Each Tuesday for six weeks I left my four busy children at home with my husband and picked Bettye up in the family van. Together we learned about poetry and prose and honed our writing skills. But even more life-changing than the class, our drives to and from were filled with incredible conversations. Bettye knew everything about motherhood that I didn’t know, and her advice and wisdom were just what I needed to keep me going during those busy parenting years. She was born in 1921, was raised on the East Coast, later moved to the West, and lived a beautiful life. I loved hearing her stories of courting her husband, a Navy sailor, of raising her children, of writing and of living.

Neither Bettye nor I had much published from the writing class, but we enjoyed each other’s company and our kindred acquaintance blossomed.

When the class ended, our friendship continued. Sometimes, when I had made a batch of bread, I would send one of the kids down the block, carrying a warm loaf to Bettye. Other afternoons she would stop in and sit on the couch for a visit while I folded clothes or made dinner. We discussed books and politics and motherhood and religion and life. We never ran out of things to talk about.

At Christmastime we always visited Bettye in her home, sang a few Christmas carols and left a treat. She always reciprocated with a special gift or trinket. One year I even had the children organize a 12 Days of Christmas for her, and each morning as they woke up they would run barefoot down to her door and drop a small gift: a partridge, two pears, five golden rings (donuts), or other traditional memory. I also remember when Bettye came down on Christmas Eve with her daughter, Candy, to bring us a Christmas cookie jar full of treats. I still have that jar and set it out each December.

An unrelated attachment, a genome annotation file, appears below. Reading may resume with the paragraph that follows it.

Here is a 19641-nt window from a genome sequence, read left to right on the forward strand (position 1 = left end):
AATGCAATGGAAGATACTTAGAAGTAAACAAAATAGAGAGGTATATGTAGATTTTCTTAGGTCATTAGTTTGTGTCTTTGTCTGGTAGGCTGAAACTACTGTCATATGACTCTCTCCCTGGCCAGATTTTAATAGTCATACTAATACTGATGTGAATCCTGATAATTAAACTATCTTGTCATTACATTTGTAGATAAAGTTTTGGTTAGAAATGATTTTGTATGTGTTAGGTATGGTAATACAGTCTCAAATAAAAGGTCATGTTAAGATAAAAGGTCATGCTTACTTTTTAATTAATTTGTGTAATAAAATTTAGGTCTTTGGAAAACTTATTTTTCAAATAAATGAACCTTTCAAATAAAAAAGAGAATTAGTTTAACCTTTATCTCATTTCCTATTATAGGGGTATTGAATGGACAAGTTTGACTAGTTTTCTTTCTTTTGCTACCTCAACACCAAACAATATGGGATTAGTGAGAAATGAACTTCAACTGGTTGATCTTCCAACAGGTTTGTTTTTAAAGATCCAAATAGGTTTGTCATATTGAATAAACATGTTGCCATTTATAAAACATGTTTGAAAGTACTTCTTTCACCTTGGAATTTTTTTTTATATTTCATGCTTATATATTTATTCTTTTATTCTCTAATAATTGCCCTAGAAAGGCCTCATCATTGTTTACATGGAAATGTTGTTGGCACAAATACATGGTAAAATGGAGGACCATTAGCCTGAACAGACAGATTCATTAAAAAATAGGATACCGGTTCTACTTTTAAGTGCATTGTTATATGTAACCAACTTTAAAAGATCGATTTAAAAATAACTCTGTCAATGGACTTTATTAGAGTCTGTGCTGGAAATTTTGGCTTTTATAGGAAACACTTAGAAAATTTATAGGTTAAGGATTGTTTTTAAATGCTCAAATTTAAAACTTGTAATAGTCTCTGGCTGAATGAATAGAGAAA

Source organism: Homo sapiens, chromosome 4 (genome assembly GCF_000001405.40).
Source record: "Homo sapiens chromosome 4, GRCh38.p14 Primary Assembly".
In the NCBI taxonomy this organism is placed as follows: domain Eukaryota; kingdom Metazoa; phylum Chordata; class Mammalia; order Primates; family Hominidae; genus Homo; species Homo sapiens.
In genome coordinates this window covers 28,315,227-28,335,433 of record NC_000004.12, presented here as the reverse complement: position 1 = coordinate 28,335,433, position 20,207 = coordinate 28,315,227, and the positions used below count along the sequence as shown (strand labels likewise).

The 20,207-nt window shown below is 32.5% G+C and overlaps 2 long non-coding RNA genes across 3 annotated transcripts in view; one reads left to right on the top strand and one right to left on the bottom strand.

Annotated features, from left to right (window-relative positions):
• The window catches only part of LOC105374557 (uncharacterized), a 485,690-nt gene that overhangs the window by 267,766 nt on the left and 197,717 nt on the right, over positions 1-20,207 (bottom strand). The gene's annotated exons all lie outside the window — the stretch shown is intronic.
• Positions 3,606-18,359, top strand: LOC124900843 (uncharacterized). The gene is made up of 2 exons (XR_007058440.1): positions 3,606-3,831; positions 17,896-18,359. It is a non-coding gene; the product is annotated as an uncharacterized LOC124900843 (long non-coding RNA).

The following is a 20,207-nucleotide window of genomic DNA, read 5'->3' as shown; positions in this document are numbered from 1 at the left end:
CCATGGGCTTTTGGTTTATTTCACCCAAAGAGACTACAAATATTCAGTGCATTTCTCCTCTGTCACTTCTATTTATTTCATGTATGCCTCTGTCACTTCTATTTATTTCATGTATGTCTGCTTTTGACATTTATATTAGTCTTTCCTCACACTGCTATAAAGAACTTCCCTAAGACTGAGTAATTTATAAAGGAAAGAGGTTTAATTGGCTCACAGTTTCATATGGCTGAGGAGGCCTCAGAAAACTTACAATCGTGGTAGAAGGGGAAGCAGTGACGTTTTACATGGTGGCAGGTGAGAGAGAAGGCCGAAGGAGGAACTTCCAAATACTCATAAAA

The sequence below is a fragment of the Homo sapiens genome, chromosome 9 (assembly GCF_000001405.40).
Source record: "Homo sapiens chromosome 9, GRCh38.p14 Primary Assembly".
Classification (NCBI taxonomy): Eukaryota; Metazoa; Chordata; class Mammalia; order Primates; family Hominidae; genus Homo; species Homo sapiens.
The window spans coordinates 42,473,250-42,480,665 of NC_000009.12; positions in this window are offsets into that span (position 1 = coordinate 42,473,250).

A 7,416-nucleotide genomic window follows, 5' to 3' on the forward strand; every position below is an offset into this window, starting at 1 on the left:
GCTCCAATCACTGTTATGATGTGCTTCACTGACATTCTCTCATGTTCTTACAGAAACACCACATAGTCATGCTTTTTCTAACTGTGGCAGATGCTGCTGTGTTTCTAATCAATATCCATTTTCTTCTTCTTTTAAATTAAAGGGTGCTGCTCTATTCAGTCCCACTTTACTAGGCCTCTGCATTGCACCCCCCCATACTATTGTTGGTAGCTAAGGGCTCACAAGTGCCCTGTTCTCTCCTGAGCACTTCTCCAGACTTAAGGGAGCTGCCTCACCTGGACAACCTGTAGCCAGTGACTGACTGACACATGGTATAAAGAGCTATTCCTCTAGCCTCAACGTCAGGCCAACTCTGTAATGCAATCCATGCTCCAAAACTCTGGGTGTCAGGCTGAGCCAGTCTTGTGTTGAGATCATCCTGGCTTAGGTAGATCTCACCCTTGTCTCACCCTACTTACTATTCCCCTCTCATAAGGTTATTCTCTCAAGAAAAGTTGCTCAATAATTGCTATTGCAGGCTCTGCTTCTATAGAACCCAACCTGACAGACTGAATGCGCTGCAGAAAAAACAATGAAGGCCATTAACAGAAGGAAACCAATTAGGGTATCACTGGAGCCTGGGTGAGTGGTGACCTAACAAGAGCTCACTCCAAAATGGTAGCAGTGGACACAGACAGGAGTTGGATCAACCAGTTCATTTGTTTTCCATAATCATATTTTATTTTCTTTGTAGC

Bettye was very religious. She loved to discuss God, revelation, and divine intervention. As a member of The Church of Jesus Christ of Latter-day Saints (yes, I’m a Mormon), and as a devoted Presbyterian (she loved her church), Bettye and I had plenty to discuss. She was always incredibly respectful of my opinions and beliefs and we loved talking about our similarities and differences. One year she invited all of us to her holiday church service. I was thrilled. We all dressed in our Sunday Christmas best and drove with Bettye to the local Presbyterian Chapel where we sat on one long bench and thoroughly enjoyed the words and music of an inspiring Christmas devotional. The gorgeous stained glass throughout the chapel kept my children gazing during the entire service.

I am sure that Bettye is up in heaven right now, getting answers to her many questions. I can hear her quick wit as she discusses eternal truths with the angels.

Bettye came to our church occasionally as well, especially when my kids participated in a special presentation with a speaking or singing part. I remember one Sunday when I conducted a children’s program, and saw Bettye in the congregation, smiling and supporting me and the kids. And another day, when we blessed our new baby, she came again.